Crimped pie edges not holding shape with AP Flour

I am a fairly experienced baker, I am a bit frustrated with my pie crust not holding perfect crimped edges in the oven when blind baking. I compared two different flours this week: all purpose (365 Organic AP Flour) and whole wheat pastry (Arrowhead Mills). Everything else was the same.

*The whole wheat pastry flour maintained its shape (photo attached), the edge crimp stayed almost perfectly the way it went to the oven, and it had nice deep walls. With the AP flour, the crimped edges weren't nearly as defined, and the sides (where the pie starts to curve up towards the lip of the crust) rose up away from the bottom of the pan. The white flour almost always seems to puff white a bit during baking as well.

This is my current recipe:

360g (3 cups flour)
1 tablespoon sugar
1.5 teaspoons salt
245g (2 sticks + 4 teaspoons) unsalted european style butter
1 tablespoon liquor (whiskey)
1 tablespoon vinegar (white wine, champagne, etc.)
4 to 6 tablespoons ice water

After making the dough, I refrigerated for at least an hour; then rolled, crimped, and froze each crust for about 6 to 8 hours. I docked the dough, added foil, and filled each crust to the brim with beans before baking in a 425 degree oven for 20 minutes; removed the beans, brushed with egg wash, and baked another 10 minutes.

Why are these behaving so differently? Could the subtle difference in gluten development be affecting this? And how can I get an AP crust to bake with the crimp staying near perfect and maintain a beautiful shape in the pie pan?

Ryan Ochsner
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Ryan O. November 28, 2014
Just wanted to post a photo of the pie crust that finally turned out the way I wanted. I used the above recipe, but with Anson Mills Cloth-Bolted Pastry Flour (stored in the freezer, so it also helped keep a cold dough while forming).

I cut the fat in with a hand pastry cutter, then transfered to a stand mixer per @boulangere's suggestion. I was able to only work in about 5 tablespoons of liquid.

The crust held beautiful shape. I brushed it with an egg wash (1 egg, dash of cream, pinch of salt) and sprinkled with sugar for the final 10 minutes in the oven. Success!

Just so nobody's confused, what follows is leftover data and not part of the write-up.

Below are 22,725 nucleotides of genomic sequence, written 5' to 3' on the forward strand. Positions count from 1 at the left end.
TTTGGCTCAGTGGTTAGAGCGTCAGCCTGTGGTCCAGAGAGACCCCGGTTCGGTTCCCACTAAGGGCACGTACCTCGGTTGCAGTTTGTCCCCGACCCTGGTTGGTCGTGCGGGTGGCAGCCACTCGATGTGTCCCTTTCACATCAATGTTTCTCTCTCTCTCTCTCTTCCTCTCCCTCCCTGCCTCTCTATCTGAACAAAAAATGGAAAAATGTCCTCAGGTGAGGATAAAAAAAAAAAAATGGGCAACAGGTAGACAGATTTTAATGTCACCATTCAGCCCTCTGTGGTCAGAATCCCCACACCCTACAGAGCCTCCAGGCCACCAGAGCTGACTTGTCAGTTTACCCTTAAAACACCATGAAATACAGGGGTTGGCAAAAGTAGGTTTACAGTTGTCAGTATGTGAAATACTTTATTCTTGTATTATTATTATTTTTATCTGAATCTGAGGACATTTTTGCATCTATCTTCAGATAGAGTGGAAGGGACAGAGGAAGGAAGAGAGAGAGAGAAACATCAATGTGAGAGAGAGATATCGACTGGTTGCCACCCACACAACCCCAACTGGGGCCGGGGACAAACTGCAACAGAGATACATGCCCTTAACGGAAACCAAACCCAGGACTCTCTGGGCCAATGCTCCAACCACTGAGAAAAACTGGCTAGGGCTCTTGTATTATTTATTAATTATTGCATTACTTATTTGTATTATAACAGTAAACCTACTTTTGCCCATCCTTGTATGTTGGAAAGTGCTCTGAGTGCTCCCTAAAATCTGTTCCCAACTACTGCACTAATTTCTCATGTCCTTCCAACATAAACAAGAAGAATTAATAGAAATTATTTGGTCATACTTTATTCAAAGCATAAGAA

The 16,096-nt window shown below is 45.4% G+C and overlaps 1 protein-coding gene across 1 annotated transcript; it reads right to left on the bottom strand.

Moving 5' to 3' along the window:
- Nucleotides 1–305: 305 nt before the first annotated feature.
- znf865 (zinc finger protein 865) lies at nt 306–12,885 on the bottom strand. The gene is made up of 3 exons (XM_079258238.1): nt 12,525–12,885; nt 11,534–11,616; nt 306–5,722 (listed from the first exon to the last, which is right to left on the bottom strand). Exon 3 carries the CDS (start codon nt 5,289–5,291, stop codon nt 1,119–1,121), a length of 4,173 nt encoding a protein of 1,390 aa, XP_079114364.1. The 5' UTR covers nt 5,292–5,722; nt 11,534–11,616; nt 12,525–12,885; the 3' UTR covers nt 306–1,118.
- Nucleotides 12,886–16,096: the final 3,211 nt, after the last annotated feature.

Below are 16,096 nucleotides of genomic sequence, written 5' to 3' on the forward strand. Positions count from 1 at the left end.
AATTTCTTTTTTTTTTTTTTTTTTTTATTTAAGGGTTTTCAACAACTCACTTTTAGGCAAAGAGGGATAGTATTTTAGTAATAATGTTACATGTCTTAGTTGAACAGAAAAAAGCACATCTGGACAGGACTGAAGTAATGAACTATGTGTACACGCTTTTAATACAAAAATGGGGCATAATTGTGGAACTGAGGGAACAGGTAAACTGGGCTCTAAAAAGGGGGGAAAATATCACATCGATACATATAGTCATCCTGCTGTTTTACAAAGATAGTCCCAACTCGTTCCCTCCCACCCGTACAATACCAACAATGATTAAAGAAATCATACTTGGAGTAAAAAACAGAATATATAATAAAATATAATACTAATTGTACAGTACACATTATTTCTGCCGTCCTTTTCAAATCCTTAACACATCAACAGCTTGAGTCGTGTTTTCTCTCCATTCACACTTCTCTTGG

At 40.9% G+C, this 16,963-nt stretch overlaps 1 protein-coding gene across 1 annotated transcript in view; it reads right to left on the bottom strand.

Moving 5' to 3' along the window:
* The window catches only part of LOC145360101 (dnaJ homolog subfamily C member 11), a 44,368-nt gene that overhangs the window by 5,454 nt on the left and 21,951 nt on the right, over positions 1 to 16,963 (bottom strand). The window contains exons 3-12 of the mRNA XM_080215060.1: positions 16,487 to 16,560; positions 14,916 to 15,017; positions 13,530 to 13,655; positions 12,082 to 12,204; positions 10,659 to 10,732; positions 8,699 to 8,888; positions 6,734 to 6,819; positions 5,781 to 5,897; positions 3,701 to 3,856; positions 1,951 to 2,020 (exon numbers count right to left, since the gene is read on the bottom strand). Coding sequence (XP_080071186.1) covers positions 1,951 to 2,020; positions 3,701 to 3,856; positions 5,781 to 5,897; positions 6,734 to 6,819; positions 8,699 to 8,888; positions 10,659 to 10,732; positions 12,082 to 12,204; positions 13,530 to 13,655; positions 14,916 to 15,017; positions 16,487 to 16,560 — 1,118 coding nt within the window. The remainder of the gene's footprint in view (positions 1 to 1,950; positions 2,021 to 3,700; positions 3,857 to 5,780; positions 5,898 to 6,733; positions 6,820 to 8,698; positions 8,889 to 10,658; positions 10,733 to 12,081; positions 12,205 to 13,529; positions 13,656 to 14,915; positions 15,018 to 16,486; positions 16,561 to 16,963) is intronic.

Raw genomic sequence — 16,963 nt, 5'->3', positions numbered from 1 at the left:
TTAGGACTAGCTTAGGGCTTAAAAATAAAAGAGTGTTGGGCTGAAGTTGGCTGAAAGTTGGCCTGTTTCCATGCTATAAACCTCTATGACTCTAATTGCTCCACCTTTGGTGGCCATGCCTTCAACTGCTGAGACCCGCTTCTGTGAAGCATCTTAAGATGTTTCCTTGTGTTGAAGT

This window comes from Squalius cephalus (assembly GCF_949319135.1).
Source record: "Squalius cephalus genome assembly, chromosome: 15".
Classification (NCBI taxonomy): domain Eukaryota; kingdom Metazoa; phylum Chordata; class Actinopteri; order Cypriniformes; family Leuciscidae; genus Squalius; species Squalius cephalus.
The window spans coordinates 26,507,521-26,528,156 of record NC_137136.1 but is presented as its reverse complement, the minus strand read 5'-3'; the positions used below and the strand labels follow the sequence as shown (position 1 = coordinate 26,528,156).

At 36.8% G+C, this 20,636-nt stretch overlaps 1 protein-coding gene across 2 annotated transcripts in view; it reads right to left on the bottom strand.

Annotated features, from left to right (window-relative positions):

Thanks everyone for the help.
boulangere November 26, 2014
I believe your dough is too wet, also. Try cutting the water back to 4 tablespoons. If the dough appears reluctant to pick up the list bits of dry ingredients from the bottom of the bowl, add additional water by the teaspoon, as malformed edges (yours are gorgeous pre-baking by the way!) can easily be caused by overworking the dough. Have a lovely Thanksgiving.
Ryan O. November 26, 2014
Thanks, @boulangere. I sure appreciate it.
boulangere November 26, 2014
@saidmusician, here is a tutorial I posted about flaky pastry crusts that may help you:
Ryan O. November 27, 2014
@boulangere, I read your article and made some changes. I cut the fat in by hand, as usual, but then I dumped it all in the kitchenaid and added liquid while running on low speed. I was able to work in about 5 tablespoons of liquid total (vs. 6 to 9 by hand). I also used some gorgeous Anson Mills Fine Cloth-Bolted Pastry Flour, which I think has a bit less protein and probably soaked up a tad more liquid as well. The crusts turned out great. I'll attach pics if I get a minute.

Thanks for all the feedback!
boulangere November 27, 2014
@saidmusician, I'm so glad it helped you.
Pegeen November 26, 2014
Very interesting. I'm sorry I can't contribute to your and sfmiller's thorough analysis, but just to say this is very helpful reading and trial-and-error pie crust education. Thank you.

(I'm taking a much needed break from the Thanksgiving prep in the kitchen. If I see another knob of butter, I'll scream.)
sfmiller November 26, 2014
Hmmm. Slumping can be caused by dough that's not rested enough or too warm, but you've rested and chilled yours more than long enough.

It can be caused by dough with too much fat, but your recipe isn't unusually heavy in fat.

It can be caused by mishandling the dough (stretching the gluten, which then shrinks back during baking), but if you were doing this you'd expect to see it in both doughs.

I suspect the AP flour dough may be too wet, which would account for both the slumping and the puffing. It takes time for flour in a dough to fully hydrate, and since a given amount of WW flour absorbs more water than the same amount of AP flour, the WW dough may end up being dryer than the AP dough after its initial rest.
Ryan O. November 26, 2014
Thanks, @sfmiller. Someone else I chatted with suspected my dough being too wet as well. When adding water, perhaps I'll try to incorporate much less of it. I typically hydrate enough so that there are no crumbs left in the bowl, but maybe a few crumbs are okay. I'll just push it and all into a ziplock bag, and let it fully hydrate there.
Ryan O. November 26, 2014
AP crust before baking.
Ryan O. November 26, 2014
To compare, here is a photo of the AP crust, baked.
Vincent January 12, 2021
I have the same issue. I rather not use whole wheat flour though. :-(
Vincent January 12, 2021
Oh sorry. Misread. You used Cake and Pastry Flour instead of All Purpose. I will definitely give this a try. Thanks.
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